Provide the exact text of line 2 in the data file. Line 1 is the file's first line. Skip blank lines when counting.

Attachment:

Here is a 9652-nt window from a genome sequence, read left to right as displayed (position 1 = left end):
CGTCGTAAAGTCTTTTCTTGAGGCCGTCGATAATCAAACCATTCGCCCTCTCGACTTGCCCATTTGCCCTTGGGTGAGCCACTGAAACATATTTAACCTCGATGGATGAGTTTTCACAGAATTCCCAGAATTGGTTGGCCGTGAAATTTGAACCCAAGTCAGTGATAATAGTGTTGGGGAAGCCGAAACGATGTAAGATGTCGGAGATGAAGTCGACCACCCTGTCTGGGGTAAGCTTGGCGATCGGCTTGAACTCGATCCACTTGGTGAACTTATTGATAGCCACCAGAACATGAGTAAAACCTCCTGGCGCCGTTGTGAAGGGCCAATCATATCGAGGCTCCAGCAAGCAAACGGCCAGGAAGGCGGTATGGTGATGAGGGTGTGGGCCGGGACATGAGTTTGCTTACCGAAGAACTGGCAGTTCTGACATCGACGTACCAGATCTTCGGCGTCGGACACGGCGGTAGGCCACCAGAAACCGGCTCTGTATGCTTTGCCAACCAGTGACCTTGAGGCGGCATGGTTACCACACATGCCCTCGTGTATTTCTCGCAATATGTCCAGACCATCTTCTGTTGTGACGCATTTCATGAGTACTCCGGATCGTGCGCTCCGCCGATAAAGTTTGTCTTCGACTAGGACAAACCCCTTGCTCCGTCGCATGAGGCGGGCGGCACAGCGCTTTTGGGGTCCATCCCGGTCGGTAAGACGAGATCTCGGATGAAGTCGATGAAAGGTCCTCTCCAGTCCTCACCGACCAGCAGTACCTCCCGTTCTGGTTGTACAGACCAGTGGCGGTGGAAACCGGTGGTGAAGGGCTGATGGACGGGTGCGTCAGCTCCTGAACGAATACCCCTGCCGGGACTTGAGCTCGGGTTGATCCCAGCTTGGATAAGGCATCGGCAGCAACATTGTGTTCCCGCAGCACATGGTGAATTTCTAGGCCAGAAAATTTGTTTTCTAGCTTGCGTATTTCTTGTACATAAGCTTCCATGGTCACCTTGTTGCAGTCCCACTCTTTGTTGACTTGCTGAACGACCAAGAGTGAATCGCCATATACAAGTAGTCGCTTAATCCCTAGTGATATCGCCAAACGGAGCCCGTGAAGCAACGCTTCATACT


CGTCGTAAAGTCTTTTCTTGAGGCCGTCGATAATCAAACCATTCGCCCTCTCGACTTGCCCATTTGCCCTTGGGTGAGCCACTGAAACATATTTAACCTCGATGGATGAGTTTTCACAGAATTCCCAGAATTGGTTGGCCGTGAAATTTGAACCCAAGTCAGTGATAATAGTGTTGGGGAAGCCGAAACGATGTAAGATGTCGGAGATGAAGTCGACCACCCTGTCTGGGGTAAGCTTGGCGATCGGCTTGAACTCGATCCACTTGGTGAACTTATTGATAGCCACCAGAACATGAGTAAAACCTCCTGGCGCCGTTGTGAAGGGCCAATCATATCGAGGCTCCAGCAAGCAAACGGCCAGGAAGGCGGTATGGTGATGAGGGTGTGGGCCGGGACATGAGTTTGCTTACCGAAGAACTGGCAGTTCTGACATCGACGTACCAGATCTTCGGCGTCGGACACGGCGGTAGGCCACCAGAAACCGGCTCTGTATGCTTTGCCAACCAGTGACCTTGAGGCGGCATGGTTACCACACATGCCCTCGTGTATTTCTCGCAATATGTCCAGACCATCTTCTGTTGTGACGCATTTCATGAGTACTCCGGATCGTGCGCTCCGCCGATAAAGTTTGTCTTCGACTAGGACAAACCCCTTGCTCCGTCGCATGAGGCGGGCGGCACAGCGCTTTTGGGGTCCATCCCGGTCGGTAAGACGAGATCTCGGATGAAGTCGATGAAAGGTCCTCTCCAGTCCTCACCGACCAGCAGTACCTCCCGTTCTGGTTGTACAGACCAGTGGCGGTGGAAACCGGTGGTGAAGGGCTGATGGACGGGTGCGTCAGCTCCTGAACGAATACCCCTGCCGGGACTTGAGCTCGGGTTGATCCCAGCTTGGATAAGGCATCGGCAGCAACATTGTGTTCCCGCAGCACATGGTGAATTTCTAGGCCAGAAAATTTGTTTTCTAGCTTGCGTATTTCTTGTACATAAGCTTCCATGGTCACCTTGTTGCAGTCCCACTCTTTGTTGACTTGCTGAACGACCAAGAGTGAATCGCCATATACAAGTAGTCGCTTAATCCCTAGTGATATCGCCAAACGGAGCCCGTGAAGCAACGCTTCATACT